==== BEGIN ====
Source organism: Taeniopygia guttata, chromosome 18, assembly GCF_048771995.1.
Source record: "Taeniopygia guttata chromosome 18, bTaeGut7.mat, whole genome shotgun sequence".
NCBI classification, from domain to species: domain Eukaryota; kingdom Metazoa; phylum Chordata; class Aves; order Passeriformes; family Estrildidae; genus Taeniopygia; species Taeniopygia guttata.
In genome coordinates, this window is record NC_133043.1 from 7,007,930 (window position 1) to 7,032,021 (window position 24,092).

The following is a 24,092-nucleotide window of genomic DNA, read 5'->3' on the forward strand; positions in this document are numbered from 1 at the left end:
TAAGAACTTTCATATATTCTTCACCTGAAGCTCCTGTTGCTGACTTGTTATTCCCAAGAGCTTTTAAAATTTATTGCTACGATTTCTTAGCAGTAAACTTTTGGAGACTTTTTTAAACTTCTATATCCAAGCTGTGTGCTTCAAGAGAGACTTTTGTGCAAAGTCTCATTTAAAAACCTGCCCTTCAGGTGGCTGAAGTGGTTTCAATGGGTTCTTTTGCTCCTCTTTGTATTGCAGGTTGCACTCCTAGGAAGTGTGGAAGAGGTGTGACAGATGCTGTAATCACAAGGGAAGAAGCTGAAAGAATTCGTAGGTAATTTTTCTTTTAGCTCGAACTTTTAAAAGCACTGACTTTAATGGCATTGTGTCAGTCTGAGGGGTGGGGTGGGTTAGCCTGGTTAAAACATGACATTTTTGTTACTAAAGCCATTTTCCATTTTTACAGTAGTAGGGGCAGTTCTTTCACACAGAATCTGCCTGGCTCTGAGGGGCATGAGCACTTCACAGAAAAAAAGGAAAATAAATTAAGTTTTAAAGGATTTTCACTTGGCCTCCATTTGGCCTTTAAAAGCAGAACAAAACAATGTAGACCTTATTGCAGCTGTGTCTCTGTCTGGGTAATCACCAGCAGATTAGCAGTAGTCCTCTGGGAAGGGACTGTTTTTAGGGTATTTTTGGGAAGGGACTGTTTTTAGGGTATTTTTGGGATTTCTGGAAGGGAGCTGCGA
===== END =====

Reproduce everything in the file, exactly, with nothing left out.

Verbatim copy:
Source organism: Taeniopygia guttata, chromosome 18, assembly GCF_048771995.1.
Source record: "Taeniopygia guttata chromosome 18, bTaeGut7.mat, whole genome shotgun sequence".
NCBI classification, from domain to species: domain Eukaryota; kingdom Metazoa; phylum Chordata; class Aves; order Passeriformes; family Estrildidae; genus Taeniopygia; species Taeniopygia guttata.
In genome coordinates, this window is record NC_133043.1 from 7,007,930 (window position 1) to 7,032,021 (window position 24,092).

The following is a 24,092-nucleotide window of genomic DNA, read 5'->3' on the forward strand; positions in this document are numbered from 1 at the left end:
TAAGAACTTTCATATATTCTTCACCTGAAGCTCCTGTTGCTGACTTGTTATTCCCAAGAGCTTTTAAAATTTATTGCTACGATTTCTTAGCAGTAAACTTTTGGAGACTTTTTTAAACTTCTATATCCAAGCTGTGTGCTTCAAGAGAGACTTTTGTGCAAAGTCTCATTTAAAAACCTGCCCTTCAGGTGGCTGAAGTGGTTTCAATGGGTTCTTTTGCTCCTCTTTGTATTGCAGGTTGCACTCCTAGGAAGTGTGGAAGAGGTGTGACAGATGCTGTAATCACAAGGGAAGAAGCTGAAAGAATTCGTAGGTAATTTTTCTTTTAGCTCGAACTTTTAAAAGCACTGACTTTAATGGCATTGTGTCAGTCTGAGGGGTGGGGTGGGTTAGCCTGGTTAAAACATGACATTTTTGTTACTAAAGCCATTTTCCATTTTTACAGTAGTAGGGGCAGTTCTTTCACACAGAATCTGCCTGGCTCTGAGGGGCATGAGCACTTCACAGAAAAAAAGGAAAATAAATTAAGTTTTAAAGGATTTTCACTTGGCCTCCATTTGGCCTTTAAAAGCAGAACAAAACAATGTAGACCTTATTGCAGCTGTGTCTCTGTCTGGGTAATCACCAGCAGATTAGCAGTAGTCCTCTGGGAAGGGACTGTTTTTAGGGTATTTTTGGGAAGGGACTGTTTTTAGGGTATTTTTGGGATTTCTGGAAGGGAGCTGCGA